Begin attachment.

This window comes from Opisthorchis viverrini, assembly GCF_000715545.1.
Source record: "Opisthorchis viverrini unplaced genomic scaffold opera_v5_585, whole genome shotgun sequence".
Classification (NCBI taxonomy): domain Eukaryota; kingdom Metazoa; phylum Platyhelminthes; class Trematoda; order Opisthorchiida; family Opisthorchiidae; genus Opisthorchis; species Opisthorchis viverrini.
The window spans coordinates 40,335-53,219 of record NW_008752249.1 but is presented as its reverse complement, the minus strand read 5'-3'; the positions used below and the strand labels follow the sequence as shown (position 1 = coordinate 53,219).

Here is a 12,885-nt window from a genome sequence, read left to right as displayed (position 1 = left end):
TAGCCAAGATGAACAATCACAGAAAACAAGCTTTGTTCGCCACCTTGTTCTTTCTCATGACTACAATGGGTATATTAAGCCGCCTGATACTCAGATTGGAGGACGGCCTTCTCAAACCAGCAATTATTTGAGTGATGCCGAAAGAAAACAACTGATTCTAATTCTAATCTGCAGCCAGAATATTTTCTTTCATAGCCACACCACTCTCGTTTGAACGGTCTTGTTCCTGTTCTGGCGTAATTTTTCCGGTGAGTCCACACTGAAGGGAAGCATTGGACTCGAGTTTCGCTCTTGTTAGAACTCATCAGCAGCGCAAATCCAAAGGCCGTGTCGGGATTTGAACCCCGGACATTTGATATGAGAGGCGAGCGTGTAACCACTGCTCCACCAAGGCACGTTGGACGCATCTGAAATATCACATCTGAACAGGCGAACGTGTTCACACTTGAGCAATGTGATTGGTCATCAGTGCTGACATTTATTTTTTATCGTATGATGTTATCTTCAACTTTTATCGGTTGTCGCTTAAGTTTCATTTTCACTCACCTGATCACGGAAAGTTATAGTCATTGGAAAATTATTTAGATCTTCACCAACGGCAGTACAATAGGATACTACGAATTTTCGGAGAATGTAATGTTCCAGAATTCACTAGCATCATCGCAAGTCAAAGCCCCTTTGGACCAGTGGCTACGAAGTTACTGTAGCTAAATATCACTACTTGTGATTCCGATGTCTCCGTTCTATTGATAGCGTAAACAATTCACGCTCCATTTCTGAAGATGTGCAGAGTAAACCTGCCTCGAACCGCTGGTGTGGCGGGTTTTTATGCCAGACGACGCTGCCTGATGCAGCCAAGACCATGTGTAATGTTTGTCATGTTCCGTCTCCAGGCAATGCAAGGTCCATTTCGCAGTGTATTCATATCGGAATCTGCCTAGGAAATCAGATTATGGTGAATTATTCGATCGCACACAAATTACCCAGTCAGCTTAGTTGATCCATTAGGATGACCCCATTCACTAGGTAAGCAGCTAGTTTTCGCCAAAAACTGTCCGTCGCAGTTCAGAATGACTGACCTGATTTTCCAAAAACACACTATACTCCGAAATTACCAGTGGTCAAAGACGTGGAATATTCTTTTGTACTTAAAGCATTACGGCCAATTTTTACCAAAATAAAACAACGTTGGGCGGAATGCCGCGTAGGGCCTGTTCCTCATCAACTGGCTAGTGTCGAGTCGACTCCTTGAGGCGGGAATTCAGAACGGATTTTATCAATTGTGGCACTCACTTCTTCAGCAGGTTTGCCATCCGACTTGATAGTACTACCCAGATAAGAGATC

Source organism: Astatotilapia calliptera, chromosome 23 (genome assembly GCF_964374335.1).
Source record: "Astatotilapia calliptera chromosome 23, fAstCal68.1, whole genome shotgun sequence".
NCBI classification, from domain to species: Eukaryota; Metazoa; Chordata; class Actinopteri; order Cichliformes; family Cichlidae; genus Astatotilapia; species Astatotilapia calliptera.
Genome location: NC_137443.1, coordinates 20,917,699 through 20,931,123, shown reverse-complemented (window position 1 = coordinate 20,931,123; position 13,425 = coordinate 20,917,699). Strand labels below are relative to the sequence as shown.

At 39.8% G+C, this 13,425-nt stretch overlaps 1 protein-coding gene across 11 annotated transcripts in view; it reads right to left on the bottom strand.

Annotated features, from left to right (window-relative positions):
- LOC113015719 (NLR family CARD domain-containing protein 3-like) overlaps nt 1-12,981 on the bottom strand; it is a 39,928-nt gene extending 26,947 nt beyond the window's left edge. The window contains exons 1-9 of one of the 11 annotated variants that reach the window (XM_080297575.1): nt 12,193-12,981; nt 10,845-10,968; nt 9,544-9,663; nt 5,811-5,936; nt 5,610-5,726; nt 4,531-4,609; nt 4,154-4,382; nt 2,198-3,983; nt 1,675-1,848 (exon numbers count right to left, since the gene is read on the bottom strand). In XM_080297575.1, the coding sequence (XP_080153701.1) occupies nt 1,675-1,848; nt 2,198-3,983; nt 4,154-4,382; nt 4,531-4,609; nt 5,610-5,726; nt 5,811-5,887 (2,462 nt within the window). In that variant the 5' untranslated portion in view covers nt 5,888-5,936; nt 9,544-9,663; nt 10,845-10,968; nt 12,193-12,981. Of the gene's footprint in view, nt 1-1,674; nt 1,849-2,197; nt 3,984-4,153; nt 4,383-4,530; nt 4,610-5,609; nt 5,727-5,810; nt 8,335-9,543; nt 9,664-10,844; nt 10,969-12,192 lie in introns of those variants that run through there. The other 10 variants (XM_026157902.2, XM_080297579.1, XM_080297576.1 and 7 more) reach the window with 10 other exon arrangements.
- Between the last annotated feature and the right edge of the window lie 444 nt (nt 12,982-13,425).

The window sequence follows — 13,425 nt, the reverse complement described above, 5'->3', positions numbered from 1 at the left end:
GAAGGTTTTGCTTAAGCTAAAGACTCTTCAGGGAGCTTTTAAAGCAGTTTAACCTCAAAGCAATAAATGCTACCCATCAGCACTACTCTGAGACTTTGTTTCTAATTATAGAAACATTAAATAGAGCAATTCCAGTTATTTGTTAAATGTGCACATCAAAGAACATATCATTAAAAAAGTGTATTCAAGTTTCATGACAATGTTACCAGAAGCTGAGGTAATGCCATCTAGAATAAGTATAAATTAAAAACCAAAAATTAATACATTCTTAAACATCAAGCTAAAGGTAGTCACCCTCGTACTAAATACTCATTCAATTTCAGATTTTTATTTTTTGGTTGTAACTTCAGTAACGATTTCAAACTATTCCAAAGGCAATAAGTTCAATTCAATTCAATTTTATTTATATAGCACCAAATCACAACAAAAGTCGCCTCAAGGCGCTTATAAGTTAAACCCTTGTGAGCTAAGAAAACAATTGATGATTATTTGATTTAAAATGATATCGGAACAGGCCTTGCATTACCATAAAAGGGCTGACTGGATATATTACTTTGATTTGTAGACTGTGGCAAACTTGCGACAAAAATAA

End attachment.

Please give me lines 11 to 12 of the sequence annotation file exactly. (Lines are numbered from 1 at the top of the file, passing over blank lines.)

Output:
At 39.8% G+C, this 13,425-nt stretch overlaps 1 protein-coding gene across 11 annotated transcripts in view; it reads right to left on the bottom strand.

Annotated features, from left to right (window-relative positions):